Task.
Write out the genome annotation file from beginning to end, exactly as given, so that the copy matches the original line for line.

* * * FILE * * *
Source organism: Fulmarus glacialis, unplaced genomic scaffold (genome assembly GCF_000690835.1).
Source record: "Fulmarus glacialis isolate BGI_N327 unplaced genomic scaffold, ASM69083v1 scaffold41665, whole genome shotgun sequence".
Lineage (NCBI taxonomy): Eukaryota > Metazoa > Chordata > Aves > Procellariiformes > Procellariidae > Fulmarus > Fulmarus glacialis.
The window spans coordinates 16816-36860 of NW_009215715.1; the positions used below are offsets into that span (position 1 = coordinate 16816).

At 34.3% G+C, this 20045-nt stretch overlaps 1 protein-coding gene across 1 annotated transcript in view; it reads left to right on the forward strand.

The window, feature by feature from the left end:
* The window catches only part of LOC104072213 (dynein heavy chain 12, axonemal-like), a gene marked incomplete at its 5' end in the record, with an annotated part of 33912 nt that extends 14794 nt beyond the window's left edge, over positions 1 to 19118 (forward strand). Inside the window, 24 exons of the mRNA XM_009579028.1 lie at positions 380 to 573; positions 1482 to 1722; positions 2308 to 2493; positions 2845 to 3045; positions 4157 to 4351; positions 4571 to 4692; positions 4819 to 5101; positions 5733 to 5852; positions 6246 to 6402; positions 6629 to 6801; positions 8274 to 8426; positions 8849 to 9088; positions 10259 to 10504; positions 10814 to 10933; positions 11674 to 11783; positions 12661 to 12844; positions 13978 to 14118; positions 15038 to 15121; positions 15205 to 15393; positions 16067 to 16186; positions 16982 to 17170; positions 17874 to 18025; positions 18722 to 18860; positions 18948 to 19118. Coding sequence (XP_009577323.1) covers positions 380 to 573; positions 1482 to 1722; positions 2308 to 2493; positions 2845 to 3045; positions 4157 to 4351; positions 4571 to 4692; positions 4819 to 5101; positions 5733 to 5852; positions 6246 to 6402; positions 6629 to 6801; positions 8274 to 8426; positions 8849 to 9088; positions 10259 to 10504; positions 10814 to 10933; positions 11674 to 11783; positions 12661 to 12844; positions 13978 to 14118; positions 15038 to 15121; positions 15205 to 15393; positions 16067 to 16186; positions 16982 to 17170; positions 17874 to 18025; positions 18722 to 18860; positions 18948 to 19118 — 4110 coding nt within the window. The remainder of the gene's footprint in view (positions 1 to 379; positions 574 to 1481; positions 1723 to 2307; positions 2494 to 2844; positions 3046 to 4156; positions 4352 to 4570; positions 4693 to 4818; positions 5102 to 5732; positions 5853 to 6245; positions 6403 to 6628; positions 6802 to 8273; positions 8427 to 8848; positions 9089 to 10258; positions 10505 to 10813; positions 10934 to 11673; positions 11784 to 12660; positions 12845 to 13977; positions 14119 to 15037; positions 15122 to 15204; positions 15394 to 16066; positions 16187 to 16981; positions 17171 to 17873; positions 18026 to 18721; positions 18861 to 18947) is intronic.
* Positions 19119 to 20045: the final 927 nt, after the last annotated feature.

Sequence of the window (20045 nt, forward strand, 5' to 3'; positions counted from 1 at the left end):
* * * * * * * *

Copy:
Source organism: Fulmarus glacialis, unplaced genomic scaffold (genome assembly GCF_000690835.1).
Source record: "Fulmarus glacialis isolate BGI_N327 unplaced genomic scaffold, ASM69083v1 scaffold41665, whole genome shotgun sequence".
Lineage (NCBI taxonomy): Eukaryota > Metazoa > Chordata > Aves > Procellariiformes > Procellariidae > Fulmarus > Fulmarus glacialis.
The window spans coordinates 16816-36860 of NW_009215715.1; the positions used below are offsets into that span (position 1 = coordinate 16816).

At 34.3% G+C, this 20045-nt stretch overlaps 1 protein-coding gene across 1 annotated transcript in view; it reads left to right on the forward strand.

The window, feature by feature from the left end:
* The window catches only part of LOC104072213 (dynein heavy chain 12, axonemal-like), a gene marked incomplete at its 5' end in the record, with an annotated part of 33912 nt that extends 14794 nt beyond the window's left edge, over positions 1 to 19118 (forward strand). Inside the window, 24 exons of the mRNA XM_009579028.1 lie at positions 380 to 573; positions 1482 to 1722; positions 2308 to 2493; positions 2845 to 3045; positions 4157 to 4351; positions 4571 to 4692; positions 4819 to 5101; positions 5733 to 5852; positions 6246 to 6402; positions 6629 to 6801; positions 8274 to 8426; positions 8849 to 9088; positions 10259 to 10504; positions 10814 to 10933; positions 11674 to 11783; positions 12661 to 12844; positions 13978 to 14118; positions 15038 to 15121; positions 15205 to 15393; positions 16067 to 16186; positions 16982 to 17170; positions 17874 to 18025; positions 18722 to 18860; positions 18948 to 19118. Coding sequence (XP_009577323.1) covers positions 380 to 573; positions 1482 to 1722; positions 2308 to 2493; positions 2845 to 3045; positions 4157 to 4351; positions 4571 to 4692; positions 4819 to 5101; positions 5733 to 5852; positions 6246 to 6402; positions 6629 to 6801; positions 8274 to 8426; positions 8849 to 9088; positions 10259 to 10504; positions 10814 to 10933; positions 11674 to 11783; positions 12661 to 12844; positions 13978 to 14118; positions 15038 to 15121; positions 15205 to 15393; positions 16067 to 16186; positions 16982 to 17170; positions 17874 to 18025; positions 18722 to 18860; positions 18948 to 19118 — 4110 coding nt within the window. The remainder of the gene's footprint in view (positions 1 to 379; positions 574 to 1481; positions 1723 to 2307; positions 2494 to 2844; positions 3046 to 4156; positions 4352 to 4570; positions 4693 to 4818; positions 5102 to 5732; positions 5853 to 6245; positions 6403 to 6628; positions 6802 to 8273; positions 8427 to 8848; positions 9089 to 10258; positions 10505 to 10813; positions 10934 to 11673; positions 11784 to 12660; positions 12845 to 13977; positions 14119 to 15037; positions 15122 to 15204; positions 15394 to 16066; positions 16187 to 16981; positions 17171 to 17873; positions 18026 to 18721; positions 18861 to 18947) is intronic.
* Positions 19119 to 20045: the final 927 nt, after the last annotated feature.

Sequence of the window (20045 nt, forward strand, 5' to 3'; positions counted from 1 at the left end):